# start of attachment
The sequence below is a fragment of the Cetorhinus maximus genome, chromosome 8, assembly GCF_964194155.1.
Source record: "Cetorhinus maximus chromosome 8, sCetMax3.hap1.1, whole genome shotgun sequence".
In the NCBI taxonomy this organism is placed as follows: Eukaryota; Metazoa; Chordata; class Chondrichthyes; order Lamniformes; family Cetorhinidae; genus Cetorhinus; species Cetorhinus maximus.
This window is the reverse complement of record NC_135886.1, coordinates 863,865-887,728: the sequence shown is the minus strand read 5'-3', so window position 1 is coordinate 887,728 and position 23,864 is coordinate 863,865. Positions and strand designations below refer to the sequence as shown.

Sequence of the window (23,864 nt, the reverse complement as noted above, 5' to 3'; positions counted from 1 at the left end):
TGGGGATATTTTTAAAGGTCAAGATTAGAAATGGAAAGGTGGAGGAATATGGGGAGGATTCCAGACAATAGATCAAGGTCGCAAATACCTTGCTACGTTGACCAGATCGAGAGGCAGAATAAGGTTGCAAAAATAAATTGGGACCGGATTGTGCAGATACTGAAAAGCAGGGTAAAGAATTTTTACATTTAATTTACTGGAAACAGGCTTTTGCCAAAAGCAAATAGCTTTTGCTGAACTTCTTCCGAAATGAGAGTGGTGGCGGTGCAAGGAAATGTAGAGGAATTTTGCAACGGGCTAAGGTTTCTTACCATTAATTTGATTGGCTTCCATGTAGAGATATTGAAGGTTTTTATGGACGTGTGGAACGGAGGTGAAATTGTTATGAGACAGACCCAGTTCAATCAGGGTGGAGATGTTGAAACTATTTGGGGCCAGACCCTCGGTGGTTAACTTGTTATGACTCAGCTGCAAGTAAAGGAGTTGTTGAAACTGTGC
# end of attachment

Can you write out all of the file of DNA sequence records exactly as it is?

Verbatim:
The sequence below is a fragment of the Cetorhinus maximus genome, chromosome 8, assembly GCF_964194155.1.
Source record: "Cetorhinus maximus chromosome 8, sCetMax3.hap1.1, whole genome shotgun sequence".
In the NCBI taxonomy this organism is placed as follows: Eukaryota; Metazoa; Chordata; class Chondrichthyes; order Lamniformes; family Cetorhinidae; genus Cetorhinus; species Cetorhinus maximus.
This window is the reverse complement of record NC_135886.1, coordinates 863,865-887,728: the sequence shown is the minus strand read 5'-3', so window position 1 is coordinate 887,728 and position 23,864 is coordinate 863,865. Positions and strand designations below refer to the sequence as shown.

Sequence of the window (23,864 nt, the reverse complement as noted above, 5' to 3'; positions counted from 1 at the left end):
TGGGGATATTTTTAAAGGTCAAGATTAGAAATGGAAAGGTGGAGGAATATGGGGAGGATTCCAGACAATAGATCAAGGTCGCAAATACCTTGCTACGTTGACCAGATCGAGAGGCAGAATAAGGTTGCAAAAATAAATTGGGACCGGATTGTGCAGATACTGAAAAGCAGGGTAAAGAATTTTTACATTTAATTTACTGGAAACAGGCTTTTGCCAAAAGCAAATAGCTTTTGCTGAACTTCTTCCGAAATGAGAGTGGTGGCGGTGCAAGGAAATGTAGAGGAATTTTGCAACGGGCTAAGGTTTCTTACCATTAATTTGATTGGCTTCCATGTAGAGATATTGAAGGTTTTTATGGACGTGTGGAACGGAGGTGAAATTGTTATGAGACAGACCCAGTTCAATCAGGGTGGAGATGTTGAAACTATTTGGGGCCAGACCCTCGGTGGTTAACTTGTTATGACTCAGCTGCAAGTAAAGGAGTTGTTGAAACTGTGC